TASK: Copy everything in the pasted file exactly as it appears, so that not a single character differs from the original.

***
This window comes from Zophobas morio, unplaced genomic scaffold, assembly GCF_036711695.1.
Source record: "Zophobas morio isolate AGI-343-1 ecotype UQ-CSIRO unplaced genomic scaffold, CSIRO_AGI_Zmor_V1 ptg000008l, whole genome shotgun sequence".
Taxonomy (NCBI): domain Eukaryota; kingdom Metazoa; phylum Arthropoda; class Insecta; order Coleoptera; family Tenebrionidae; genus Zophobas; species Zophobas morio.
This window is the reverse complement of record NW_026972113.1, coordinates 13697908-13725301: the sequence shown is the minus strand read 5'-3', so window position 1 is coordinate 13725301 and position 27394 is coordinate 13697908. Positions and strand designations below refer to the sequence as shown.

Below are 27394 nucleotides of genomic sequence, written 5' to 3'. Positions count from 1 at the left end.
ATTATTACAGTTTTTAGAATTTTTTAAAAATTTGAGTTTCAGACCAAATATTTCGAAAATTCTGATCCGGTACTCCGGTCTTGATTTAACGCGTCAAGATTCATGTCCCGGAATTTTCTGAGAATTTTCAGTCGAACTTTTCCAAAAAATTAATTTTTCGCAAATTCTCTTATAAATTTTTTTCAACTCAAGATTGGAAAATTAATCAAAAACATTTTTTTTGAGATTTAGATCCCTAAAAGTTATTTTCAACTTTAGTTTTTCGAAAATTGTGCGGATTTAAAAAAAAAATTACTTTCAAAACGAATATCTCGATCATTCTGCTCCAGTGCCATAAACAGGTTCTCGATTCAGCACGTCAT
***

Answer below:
This window comes from Zophobas morio, unplaced genomic scaffold, assembly GCF_036711695.1.
Source record: "Zophobas morio isolate AGI-343-1 ecotype UQ-CSIRO unplaced genomic scaffold, CSIRO_AGI_Zmor_V1 ptg000008l, whole genome shotgun sequence".
Taxonomy (NCBI): domain Eukaryota; kingdom Metazoa; phylum Arthropoda; class Insecta; order Coleoptera; family Tenebrionidae; genus Zophobas; species Zophobas morio.
This window is the reverse complement of record NW_026972113.1, coordinates 13697908-13725301: the sequence shown is the minus strand read 5'-3', so window position 1 is coordinate 13725301 and position 27394 is coordinate 13697908. Positions and strand designations below refer to the sequence as shown.

Below are 27394 nucleotides of genomic sequence, written 5' to 3'. Positions count from 1 at the left end.
ATTATTACAGTTTTTAGAATTTTTTAAAAATTTGAGTTTCAGACCAAATATTTCGAAAATTCTGATCCGGTACTCCGGTCTTGATTTAACGCGTCAAGATTCATGTCCCGGAATTTTCTGAGAATTTTCAGTCGAACTTTTCCAAAAAATTAATTTTTCGCAAATTCTCTTATAAATTTTTTTCAACTCAAGATTGGAAAATTAATCAAAAACATTTTTTTTGAGATTTAGATCCCTAAAAGTTATTTTCAACTTTAGTTTTTCGAAAATTGTGCGGATTTAAAAAAAAAATTACTTTCAAAACGAATATCTCGATCATTCTGCTCCAGTGCCATAAACAGGTTCTCGATTCAGCACGTCAT